Scholten says he’s working on fundraising and reaching out to volunteers. He hopes to bust out his well-known Winnebago RV, Sioux City Sue, to start touring the country this fall.
4:09 p.m. – Visitors are once again allowed to visit incarcerated Iowans in-person
Incarcerated Iowans are once again being allowed to visit with their loved ones face-to-face, after 16 months of no in-person contact. Visits at state prisons resumed July 10, though social distancing and other restrictions are still in place.
After more than a year of video calls, Lisa was able to see her husband at the Newton Correctional Facility. IPR is withholding her last name to protect her privacy. “That physical touch means everything, you know? And it just changes it. When you're on a screen, and you've got…are my headphones working? Is my microphone working? I have to be careful as to what's in my background…”
Researchers have demonstrated that maintaining family bonds during incarceration reduces recidivism. Advocates hope to see visiting policies expand to allow more time with loved ones.
11:09 a.m. – Iowa will transition to offering self-administered COVID-19 tests as testing drive-thrus close
Iowa’s free, in-person COVID-19 testing sites will transition to offering self-administered test kits beginning Friday. The Test Iowa website will be updated to reflect the change.
The Iowa Department of Public Health has announced it will offer Iowans self-administered COVID-19 tests instead of testing at drive-thrus. Like the previous testing, the at-home tests will be free. Unlike the uncomfortable nasal test, the home test will require Iowans to collect a saliva sample and send it to the State Hygienic Lab to wait for the emailed results.
Beginning Friday, people can pick up the test kits in person from about 125 different sites or arrange for a free mailed test. The FDA has authorized these self-collected tests for emergency use.
The two drive-thru sites operating in Des Moines and Davenport will close Friday.
IDPH recommends the best way for Iowans to protect themselves against COVID-19 is to get vaccinated.
9 a.m. - Third GOP candidate plans to seek third district congressional seat
State Sen. Zach Nunn, R-Bondurant, plans to run for congress and challenge the only Democrat in Iowa’s D.C. delegation.
Nunn served two terms in the Iowa House and was elected to the state senate in 2018. He’s also a member of the Iowa National Guard who was deployed this past year.
Nunn is the third Republican to announce they’re running in the current third congressional district, which is represented by U.S. Rep. Cindy Axne, a Democrat from West Des Moines, so a GOP primary is likely.
Republicans Mary Ann Hanusa, a former state legislator from Council Bluffs, and Nicole Hasso of Johnston, who works in the financial services industry, also plan to seek to the GOP spot to challenge Axne.
Axne has said she’s considering her options for 2022 and seeking a third term in the U.S. House is one of them.
Entry via Radio Iowa
6 a.m. - DeJear makes her first stop on listening tour as she considers a run for governor
A Des Moines voting-rights activist and small business owner made the first stop of her statewide listening tour Monday after launching an exploratory committee to consider running for governor.
Deidre DeJear met with the business owners at a salon near Drake University, her alma mater. They shared their experiences with state government and offered suggestions for how it can improve.
Next week, DeJear is heading to Eastern Iowa.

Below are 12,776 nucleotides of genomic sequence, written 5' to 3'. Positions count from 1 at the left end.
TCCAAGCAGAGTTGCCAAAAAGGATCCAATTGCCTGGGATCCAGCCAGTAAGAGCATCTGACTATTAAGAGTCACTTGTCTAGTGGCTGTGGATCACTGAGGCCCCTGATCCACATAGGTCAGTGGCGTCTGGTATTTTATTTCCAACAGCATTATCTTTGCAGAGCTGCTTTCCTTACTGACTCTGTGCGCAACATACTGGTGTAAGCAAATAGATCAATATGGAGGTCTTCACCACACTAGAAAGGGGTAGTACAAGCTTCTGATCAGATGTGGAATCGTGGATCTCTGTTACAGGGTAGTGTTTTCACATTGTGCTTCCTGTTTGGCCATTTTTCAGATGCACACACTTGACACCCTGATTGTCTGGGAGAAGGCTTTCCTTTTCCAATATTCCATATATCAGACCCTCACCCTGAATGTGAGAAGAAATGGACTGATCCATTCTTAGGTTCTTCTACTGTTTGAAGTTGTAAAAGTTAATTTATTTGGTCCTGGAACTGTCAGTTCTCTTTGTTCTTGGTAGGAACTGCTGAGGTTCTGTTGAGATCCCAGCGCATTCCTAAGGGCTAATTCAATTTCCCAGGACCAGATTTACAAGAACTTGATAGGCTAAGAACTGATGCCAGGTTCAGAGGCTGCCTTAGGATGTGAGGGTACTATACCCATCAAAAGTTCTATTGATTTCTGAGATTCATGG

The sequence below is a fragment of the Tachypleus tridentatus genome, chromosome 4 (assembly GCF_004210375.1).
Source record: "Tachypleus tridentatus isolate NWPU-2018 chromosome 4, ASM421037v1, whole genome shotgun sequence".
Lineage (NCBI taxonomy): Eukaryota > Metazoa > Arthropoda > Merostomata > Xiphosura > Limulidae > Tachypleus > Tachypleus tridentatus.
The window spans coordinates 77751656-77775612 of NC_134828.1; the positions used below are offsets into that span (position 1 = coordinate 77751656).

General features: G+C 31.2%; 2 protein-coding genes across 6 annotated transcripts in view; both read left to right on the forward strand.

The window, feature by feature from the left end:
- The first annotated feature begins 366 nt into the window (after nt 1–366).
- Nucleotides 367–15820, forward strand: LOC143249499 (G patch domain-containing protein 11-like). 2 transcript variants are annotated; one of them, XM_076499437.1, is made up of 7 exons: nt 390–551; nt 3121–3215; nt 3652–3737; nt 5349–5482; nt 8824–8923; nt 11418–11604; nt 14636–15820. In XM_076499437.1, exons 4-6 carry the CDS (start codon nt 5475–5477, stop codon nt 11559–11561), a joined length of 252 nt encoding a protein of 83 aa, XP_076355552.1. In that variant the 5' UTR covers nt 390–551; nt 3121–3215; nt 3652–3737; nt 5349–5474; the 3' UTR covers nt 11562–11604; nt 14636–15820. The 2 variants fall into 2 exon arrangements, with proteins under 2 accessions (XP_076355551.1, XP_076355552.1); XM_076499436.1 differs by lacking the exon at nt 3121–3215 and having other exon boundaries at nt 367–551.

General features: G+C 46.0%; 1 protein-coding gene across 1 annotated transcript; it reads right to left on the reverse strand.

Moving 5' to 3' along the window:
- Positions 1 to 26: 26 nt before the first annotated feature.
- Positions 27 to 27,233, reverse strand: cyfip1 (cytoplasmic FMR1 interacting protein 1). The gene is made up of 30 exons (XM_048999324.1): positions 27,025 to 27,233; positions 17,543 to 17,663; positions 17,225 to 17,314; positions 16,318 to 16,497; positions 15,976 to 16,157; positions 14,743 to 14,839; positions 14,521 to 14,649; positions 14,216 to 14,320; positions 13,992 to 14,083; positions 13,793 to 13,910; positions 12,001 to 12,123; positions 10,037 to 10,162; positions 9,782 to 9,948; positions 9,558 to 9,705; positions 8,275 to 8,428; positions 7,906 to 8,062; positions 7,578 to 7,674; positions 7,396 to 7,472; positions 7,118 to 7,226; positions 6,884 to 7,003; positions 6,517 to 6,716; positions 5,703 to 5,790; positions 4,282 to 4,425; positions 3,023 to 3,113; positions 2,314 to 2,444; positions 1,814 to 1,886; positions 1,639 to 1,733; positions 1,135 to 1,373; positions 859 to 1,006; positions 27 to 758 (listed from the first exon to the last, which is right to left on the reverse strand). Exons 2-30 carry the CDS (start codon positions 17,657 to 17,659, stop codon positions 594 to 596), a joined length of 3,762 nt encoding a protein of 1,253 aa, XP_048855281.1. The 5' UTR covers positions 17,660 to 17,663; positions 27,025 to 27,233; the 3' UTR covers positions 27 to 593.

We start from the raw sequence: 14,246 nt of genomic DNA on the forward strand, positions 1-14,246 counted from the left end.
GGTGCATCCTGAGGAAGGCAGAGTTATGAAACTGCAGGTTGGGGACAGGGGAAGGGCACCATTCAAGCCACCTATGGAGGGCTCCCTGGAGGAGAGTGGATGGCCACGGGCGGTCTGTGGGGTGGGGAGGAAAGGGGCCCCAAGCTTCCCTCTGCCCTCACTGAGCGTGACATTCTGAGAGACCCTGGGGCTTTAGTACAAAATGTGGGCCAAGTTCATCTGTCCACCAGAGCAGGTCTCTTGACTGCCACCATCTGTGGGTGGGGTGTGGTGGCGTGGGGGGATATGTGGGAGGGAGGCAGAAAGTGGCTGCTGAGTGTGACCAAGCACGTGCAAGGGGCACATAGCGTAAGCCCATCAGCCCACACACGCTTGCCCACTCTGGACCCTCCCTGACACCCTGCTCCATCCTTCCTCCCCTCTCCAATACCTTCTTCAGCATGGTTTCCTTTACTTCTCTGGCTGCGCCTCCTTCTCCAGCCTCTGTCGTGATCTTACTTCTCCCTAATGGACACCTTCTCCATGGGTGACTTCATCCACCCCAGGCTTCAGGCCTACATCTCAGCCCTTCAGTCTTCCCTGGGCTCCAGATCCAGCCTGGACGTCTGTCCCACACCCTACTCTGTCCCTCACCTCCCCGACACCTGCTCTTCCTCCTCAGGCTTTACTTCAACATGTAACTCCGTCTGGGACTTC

“I was re-inspired and reinvigorated,” she says. “I knew walking into this that, you know, communities know how to resolve the challenges that exist. They know what works, they know what doesn't.”
DeJear says she doesn’t know when she’ll decide whether to make a run, but it will depend on if there is a “strong path to victory.”
State Rep. Ras Smith, D-Waterloo, was the first Democrat to launch his campaign. Gov. Kim Reynolds has not officially announced whether she’ll run, but is widely expected to seek a second elected term.
6 a.m. - Man convicted of killing University of Iowa student seeks new trial, says new witnesses will corroborate his story
The man convicted of killing Iowa college student Mollie Tibbetts is asking for another trial, citing new evidence from a jailhouse confession.
A jury found Cristhian Bahena Rivera guilty of first degree murder in the death of Tibbetts, who went missing while on a run in 2018.
Bahena Rivera had testified that two masked strangers were responsible for her abduction and death. In recent court filings, his attorneys claim two new witnesses came forward during the trial who can corroborate his account.
The judge in the case has ordered an inmate to appear in Poweshiek County court on Thursday, when Bahena Rivera is also scheduled to be sentenced.
Monday, July 12
2:55 p.m. - Iowa Legal Aid providing services to help tenants avoid evictions
Iowa Legal Aid is now operating four help desks in county courthouses across the state to help tenants avoid evictions. The agency opened its help center at the Johnson County Courthouse Monday, with others operating in Polk, Linn and Black Hawk Counties.
Ericka Petersen of Iowa Legal Aid wants tenants to know they do have rights, and landlords to know they can get rent assistance without seeking an eviction.
“I think the number one piece of advice for people is to come to your hearing. In several counties, you will now be greeted with people that can offer you legal assistance and people that can offer you and your landlord rent assistance.”
Residents can call Iowa Legal Aid at 800-532-1275.
2:42 p.m. - Report finds that health disparities along racial and educational lines persist in Iowa
A new report on health disparities has found that Iowa has significant gaps in certain health care categories that fall along racial and educational lines.
The inaugural health disparities report by the United Healthcare Foundation found high disparities between the number of Hispanic and white Iowans who have a dedicated health care provider. It also found that Iowans without high school diplomas are significantly more likely to be food insecure than college graduates.